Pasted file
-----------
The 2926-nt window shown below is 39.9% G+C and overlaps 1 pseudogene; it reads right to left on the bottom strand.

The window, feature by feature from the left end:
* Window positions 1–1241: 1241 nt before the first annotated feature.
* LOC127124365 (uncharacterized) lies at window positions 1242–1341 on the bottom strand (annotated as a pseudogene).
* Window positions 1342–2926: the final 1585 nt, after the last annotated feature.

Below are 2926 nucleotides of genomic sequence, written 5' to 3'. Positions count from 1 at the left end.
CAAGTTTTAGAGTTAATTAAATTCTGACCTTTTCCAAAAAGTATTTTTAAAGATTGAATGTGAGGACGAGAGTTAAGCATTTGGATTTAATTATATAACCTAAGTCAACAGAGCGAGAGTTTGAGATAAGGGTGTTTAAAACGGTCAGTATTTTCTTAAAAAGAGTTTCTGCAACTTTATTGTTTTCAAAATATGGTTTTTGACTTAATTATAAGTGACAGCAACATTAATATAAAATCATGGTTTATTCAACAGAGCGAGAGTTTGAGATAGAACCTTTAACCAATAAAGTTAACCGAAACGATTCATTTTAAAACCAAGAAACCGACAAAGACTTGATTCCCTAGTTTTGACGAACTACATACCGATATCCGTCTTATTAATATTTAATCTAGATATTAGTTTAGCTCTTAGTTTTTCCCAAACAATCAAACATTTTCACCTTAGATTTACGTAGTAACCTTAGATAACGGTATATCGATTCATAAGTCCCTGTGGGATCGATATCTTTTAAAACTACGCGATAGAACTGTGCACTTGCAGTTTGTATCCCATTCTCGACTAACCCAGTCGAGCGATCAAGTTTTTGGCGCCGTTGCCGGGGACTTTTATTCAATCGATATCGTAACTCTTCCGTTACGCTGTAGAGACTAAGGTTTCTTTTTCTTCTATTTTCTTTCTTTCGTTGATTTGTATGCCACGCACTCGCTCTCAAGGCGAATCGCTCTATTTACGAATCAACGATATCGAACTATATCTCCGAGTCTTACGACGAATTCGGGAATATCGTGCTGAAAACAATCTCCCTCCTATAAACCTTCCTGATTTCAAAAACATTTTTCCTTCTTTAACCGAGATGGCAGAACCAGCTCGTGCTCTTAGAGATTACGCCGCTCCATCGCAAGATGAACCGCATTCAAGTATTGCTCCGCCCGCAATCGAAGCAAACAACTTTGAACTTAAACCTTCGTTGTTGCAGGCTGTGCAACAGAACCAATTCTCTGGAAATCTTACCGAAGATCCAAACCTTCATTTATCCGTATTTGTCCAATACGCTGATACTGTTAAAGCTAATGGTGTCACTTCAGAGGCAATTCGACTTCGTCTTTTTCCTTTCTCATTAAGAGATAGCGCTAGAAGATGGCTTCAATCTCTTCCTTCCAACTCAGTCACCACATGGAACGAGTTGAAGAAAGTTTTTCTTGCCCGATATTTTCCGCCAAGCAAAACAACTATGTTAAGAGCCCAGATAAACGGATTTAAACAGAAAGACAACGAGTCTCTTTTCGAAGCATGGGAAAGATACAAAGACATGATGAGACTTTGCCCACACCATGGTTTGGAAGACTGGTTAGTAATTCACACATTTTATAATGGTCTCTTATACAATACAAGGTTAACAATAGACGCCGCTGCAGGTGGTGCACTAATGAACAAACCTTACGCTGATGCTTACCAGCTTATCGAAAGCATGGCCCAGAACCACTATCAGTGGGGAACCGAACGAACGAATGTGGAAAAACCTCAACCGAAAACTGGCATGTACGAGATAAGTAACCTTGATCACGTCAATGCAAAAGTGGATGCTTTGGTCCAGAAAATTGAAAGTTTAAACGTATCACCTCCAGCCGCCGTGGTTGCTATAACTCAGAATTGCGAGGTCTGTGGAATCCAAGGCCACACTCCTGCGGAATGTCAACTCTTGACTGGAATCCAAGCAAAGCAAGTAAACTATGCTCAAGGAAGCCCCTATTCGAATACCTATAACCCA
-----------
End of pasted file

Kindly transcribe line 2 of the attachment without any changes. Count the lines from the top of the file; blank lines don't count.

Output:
The window, feature by feature from the left end: